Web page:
Henry David Thoreau’s (1817-1862) essay, “Wild Apples,” was published posthumously in the November, 1862 edition of The Atlantic Monthly. In it, Thoreau celebrated the history, beauty, fragrance, taste, and meanings of apples and apple trees – i.e., both regarding apples in general and wild apples in particular. His essay ended with a rueful lament suggesting that, owing to the rise of temperance and the grafted apple, the days of the wild apple were numbered.
William J. Rorabaugh’s The Alcoholic Republic (1979) told of two great transitions in the long history of U.S. alcohol consumption: namely, from hard cider to beer and from rum to whiskey. Of cider’s great popularity in the colonial and Early Republic periods, Rorabaugh wrote:
In fact, so much cider was drunk that colonial Americans probably ingested more alcohol from that beverage than from their much more potent rum. And even with the increased popularity of distilled spirits after 1800, the annual per capita consumption of hard cider was 15 or more gallons. It continued until the 1830s to account for a significant portion of all the alcohol Americans imbibed. Hard cider disappeared only after the leaders of the temperance movement succeeded in persuading farmers to cut down their apple trees.
By 1862, the year of Thoreau’s essay’s publication, hard cider had all but faded from the American scene.(1) Among other things, cider had become identified with an unfashionable rusticity. Thoreau wrote with high feeling about the prospect of the wild apple’s further decline:
The era of the Wild Apple will soon be past. It is a fruit which will probably become extinct in New England. You may still wander through old orchards of native fruit of great extent, which for the most part went to the cider-mill, now all gone to decay. I have heard of an orchard in a distant town, on the side of a hill, where the apples rolled down and lay four feet deep against a wall on the lower side, and this the owner cut down for fear they should be made into cider. Since the temperance reform and the general introduction of grafted fruit, no native apple-trees, such as I see everywhere in deserted pastures, and where the woods have grown up around them, are set out. I fear that he who walks over these fields a century hence will not know the pleasure of knocking off wild apples. Ah, poor man, there are many pleasures which he will not know! Notwithstanding the prevalence of the Baldwin and the Porter, I doubt if so extensive orchards are set out to-day in my town as there were a century ago, when those vast straggling cider-orchards were planted, when men both ate and drank apples, when the pomace-heap was the only nursery, and trees cost nothing but the trouble of setting them out. Men could afford then to stick a tree by every wall-side and let it take its chances. I see nobody planting trees to-day in such out-of-the-way places, along the lonely roads and lanes, and at the bottom of dells in the wood. Now that they have grafted trees, and pay a price for them, they collect them into a plat by their houses, and fence them in, — and the end of it all will be that we shall be compelled to look for our apples in a barrel.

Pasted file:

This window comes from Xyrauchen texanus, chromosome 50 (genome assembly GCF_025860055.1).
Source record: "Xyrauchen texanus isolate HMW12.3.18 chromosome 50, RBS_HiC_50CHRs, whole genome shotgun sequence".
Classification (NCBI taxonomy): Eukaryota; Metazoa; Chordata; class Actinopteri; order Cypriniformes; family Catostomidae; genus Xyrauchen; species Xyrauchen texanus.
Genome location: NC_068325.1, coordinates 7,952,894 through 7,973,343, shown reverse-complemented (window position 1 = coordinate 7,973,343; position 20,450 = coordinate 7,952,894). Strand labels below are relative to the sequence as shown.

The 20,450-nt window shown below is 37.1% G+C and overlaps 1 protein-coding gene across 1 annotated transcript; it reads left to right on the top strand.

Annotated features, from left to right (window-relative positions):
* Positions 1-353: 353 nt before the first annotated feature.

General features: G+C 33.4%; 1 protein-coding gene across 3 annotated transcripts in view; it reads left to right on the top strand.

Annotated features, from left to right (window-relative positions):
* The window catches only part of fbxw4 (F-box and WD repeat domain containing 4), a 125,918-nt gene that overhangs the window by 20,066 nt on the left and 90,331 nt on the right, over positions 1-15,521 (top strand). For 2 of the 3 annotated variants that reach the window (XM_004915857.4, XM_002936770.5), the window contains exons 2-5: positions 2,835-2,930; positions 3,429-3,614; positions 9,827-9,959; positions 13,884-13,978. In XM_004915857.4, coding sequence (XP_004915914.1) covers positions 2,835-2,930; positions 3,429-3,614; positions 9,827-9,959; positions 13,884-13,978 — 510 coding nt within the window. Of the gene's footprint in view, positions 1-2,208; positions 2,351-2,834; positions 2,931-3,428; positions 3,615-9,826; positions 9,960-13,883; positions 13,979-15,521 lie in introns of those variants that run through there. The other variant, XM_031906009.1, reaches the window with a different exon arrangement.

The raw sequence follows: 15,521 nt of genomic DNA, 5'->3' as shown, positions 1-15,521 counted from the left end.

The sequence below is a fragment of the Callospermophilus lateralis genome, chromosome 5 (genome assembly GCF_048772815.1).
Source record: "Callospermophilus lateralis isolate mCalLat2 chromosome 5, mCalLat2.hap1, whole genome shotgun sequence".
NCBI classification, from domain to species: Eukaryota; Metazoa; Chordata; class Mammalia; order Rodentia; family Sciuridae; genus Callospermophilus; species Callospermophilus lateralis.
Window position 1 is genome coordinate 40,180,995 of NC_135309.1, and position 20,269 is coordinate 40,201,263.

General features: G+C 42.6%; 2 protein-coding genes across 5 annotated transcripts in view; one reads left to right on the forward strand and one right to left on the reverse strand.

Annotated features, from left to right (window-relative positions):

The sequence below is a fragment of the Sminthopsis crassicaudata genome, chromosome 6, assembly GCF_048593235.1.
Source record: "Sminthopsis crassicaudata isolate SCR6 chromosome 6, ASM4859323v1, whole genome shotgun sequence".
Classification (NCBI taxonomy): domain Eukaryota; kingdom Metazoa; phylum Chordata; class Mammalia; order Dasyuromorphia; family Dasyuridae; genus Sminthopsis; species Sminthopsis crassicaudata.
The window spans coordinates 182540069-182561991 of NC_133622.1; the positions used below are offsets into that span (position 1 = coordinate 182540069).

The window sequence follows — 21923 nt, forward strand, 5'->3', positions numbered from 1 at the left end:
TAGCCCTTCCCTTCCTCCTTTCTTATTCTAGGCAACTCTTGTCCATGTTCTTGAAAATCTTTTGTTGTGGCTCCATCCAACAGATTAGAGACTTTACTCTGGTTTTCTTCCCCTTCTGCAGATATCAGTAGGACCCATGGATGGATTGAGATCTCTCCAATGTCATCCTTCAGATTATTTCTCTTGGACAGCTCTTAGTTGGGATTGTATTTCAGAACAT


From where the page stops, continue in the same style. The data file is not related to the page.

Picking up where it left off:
Thoreau closed his essay with a series of dramatic selected quotations from the Old Testament’s starkly eschatological “Book of Joel,” beginning with: “This is ‘The word of the Lord that came to Joel the son of Pethuel.’” And ending with: “’The vine is dried up and the fig-tree languisheth; the pomegranate-tree, the palm-tree also, and the apple-tree, even all the trees of the field, are withered: because joy is withered away from the sons of men.’”
A bygone world echoed in Thoreau’s essay on wild apples.
(1) According to Rorabaugh’s Table A1.1, U.S. per capita hard cider consumption fell from 18 gallons over the 18th century, to 17 gallons in 1800, to 16 gallons from 1805-1815, to 15 gallons from 1820-1830, to 8.5 gallons in 1835, and, finally, to two gallons in 1840. Thereafter, cider consumption fell below a reportable volume.